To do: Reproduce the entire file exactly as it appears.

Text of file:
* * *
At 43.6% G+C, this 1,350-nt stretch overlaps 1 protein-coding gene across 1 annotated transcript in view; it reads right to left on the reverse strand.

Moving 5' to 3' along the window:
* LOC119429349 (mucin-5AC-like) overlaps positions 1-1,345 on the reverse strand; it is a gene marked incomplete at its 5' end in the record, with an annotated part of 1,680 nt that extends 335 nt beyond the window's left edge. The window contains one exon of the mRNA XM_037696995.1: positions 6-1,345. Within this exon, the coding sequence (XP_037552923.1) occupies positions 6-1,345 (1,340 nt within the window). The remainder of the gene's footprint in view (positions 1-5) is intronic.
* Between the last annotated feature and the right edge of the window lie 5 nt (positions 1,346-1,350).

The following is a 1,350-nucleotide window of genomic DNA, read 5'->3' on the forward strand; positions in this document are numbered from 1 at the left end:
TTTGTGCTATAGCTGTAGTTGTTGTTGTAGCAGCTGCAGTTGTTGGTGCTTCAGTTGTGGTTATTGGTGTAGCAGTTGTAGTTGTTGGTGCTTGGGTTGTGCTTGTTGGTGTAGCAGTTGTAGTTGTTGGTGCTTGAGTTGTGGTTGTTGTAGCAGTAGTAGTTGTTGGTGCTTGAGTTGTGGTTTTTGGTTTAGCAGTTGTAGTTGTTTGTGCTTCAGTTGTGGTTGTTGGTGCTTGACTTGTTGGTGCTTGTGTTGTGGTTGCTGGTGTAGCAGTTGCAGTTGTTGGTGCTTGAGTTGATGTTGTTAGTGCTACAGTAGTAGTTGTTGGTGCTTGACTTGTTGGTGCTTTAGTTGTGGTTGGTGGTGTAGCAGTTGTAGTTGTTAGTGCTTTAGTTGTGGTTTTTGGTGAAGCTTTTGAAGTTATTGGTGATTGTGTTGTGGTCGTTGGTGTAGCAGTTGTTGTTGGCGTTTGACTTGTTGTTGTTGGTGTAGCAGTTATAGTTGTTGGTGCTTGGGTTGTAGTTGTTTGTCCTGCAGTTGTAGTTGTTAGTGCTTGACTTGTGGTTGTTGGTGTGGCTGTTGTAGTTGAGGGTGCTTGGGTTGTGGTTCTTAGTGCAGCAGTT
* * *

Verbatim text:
At 43.6% G+C, this 1,350-nt stretch overlaps 1 protein-coding gene across 1 annotated transcript in view; it reads right to left on the reverse strand.

Moving 5' to 3' along the window:
* LOC119429349 (mucin-5AC-like) overlaps positions 1-1,345 on the reverse strand; it is a gene marked incomplete at its 5' end in the record, with an annotated part of 1,680 nt that extends 335 nt beyond the window's left edge. The window contains one exon of the mRNA XM_037696995.1: positions 6-1,345. Within this exon, the coding sequence (XP_037552923.1) occupies positions 6-1,345 (1,340 nt within the window). The remainder of the gene's footprint in view (positions 1-5) is intronic.
* Between the last annotated feature and the right edge of the window lie 5 nt (positions 1,346-1,350).

The following is a 1,350-nucleotide window of genomic DNA, read 5'->3' on the forward strand; positions in this document are numbered from 1 at the left end:
TTTGTGCTATAGCTGTAGTTGTTGTTGTAGCAGCTGCAGTTGTTGGTGCTTCAGTTGTGGTTATTGGTGTAGCAGTTGTAGTTGTTGGTGCTTGGGTTGTGCTTGTTGGTGTAGCAGTTGTAGTTGTTGGTGCTTGAGTTGTGGTTGTTGTAGCAGTAGTAGTTGTTGGTGCTTGAGTTGTGGTTTTTGGTTTAGCAGTTGTAGTTGTTTGTGCTTCAGTTGTGGTTGTTGGTGCTTGACTTGTTGGTGCTTGTGTTGTGGTTGCTGGTGTAGCAGTTGCAGTTGTTGGTGCTTGAGTTGATGTTGTTAGTGCTACAGTAGTAGTTGTTGGTGCTTGACTTGTTGGTGCTTTAGTTGTGGTTGGTGGTGTAGCAGTTGTAGTTGTTAGTGCTTTAGTTGTGGTTTTTGGTGAAGCTTTTGAAGTTATTGGTGATTGTGTTGTGGTCGTTGGTGTAGCAGTTGTTGTTGGCGTTTGACTTGTTGTTGTTGGTGTAGCAGTTATAGTTGTTGGTGCTTGGGTTGTAGTTGTTTGTCCTGCAGTTGTAGTTGTTAGTGCTTGACTTGTGGTTGTTGGTGTGGCTGTTGTAGTTGAGGGTGCTTGGGTTGTGGTTCTTAGTGCAGCAGTT